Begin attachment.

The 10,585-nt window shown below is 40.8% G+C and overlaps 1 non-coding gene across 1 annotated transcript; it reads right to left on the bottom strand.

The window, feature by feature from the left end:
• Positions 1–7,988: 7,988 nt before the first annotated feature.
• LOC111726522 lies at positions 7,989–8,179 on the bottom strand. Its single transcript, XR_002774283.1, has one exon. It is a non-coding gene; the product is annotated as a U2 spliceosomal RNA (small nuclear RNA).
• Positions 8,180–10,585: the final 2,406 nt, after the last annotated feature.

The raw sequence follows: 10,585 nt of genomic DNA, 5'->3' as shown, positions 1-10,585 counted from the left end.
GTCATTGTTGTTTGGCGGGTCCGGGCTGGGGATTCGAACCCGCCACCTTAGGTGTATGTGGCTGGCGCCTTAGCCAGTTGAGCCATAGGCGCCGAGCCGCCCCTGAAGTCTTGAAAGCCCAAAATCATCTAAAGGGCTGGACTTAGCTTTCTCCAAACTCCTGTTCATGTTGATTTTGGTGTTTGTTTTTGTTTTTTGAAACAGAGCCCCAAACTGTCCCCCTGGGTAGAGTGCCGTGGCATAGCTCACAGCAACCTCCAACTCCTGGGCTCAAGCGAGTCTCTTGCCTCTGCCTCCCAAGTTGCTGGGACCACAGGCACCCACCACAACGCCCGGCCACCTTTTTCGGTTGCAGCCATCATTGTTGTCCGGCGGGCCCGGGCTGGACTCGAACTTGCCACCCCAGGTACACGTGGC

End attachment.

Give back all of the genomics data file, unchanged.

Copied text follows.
The 10,585-nt window shown below is 40.8% G+C and overlaps 1 non-coding gene across 1 annotated transcript; it reads right to left on the bottom strand.

The window, feature by feature from the left end:
• Positions 1–7,988: 7,988 nt before the first annotated feature.
• LOC111726522 lies at positions 7,989–8,179 on the bottom strand. Its single transcript, XR_002774283.1, has one exon. It is a non-coding gene; the product is annotated as a U2 spliceosomal RNA (small nuclear RNA).
• Positions 8,180–10,585: the final 2,406 nt, after the last annotated feature.

The raw sequence follows: 10,585 nt of genomic DNA, 5'->3' as shown, positions 1-10,585 counted from the left end.
GTCATTGTTGTTTGGCGGGTCCGGGCTGGGGATTCGAACCCGCCACCTTAGGTGTATGTGGCTGGCGCCTTAGCCAGTTGAGCCATAGGCGCCGAGCCGCCCCTGAAGTCTTGAAAGCCCAAAATCATCTAAAGGGCTGGACTTAGCTTTCTCCAAACTCCTGTTCATGTTGATTTTGGTGTTTGTTTTTGTTTTTTGAAACAGAGCCCCAAACTGTCCCCCTGGGTAGAGTGCCGTGGCATAGCTCACAGCAACCTCCAACTCCTGGGCTCAAGCGAGTCTCTTGCCTCTGCCTCCCAAGTTGCTGGGACCACAGGCACCCACCACAACGCCCGGCCACCTTTTTCGGTTGCAGCCATCATTGTTGTCCGGCGGGCCCGGGCTGGACTCGAACTTGCCACCCCAGGTACACGTGGC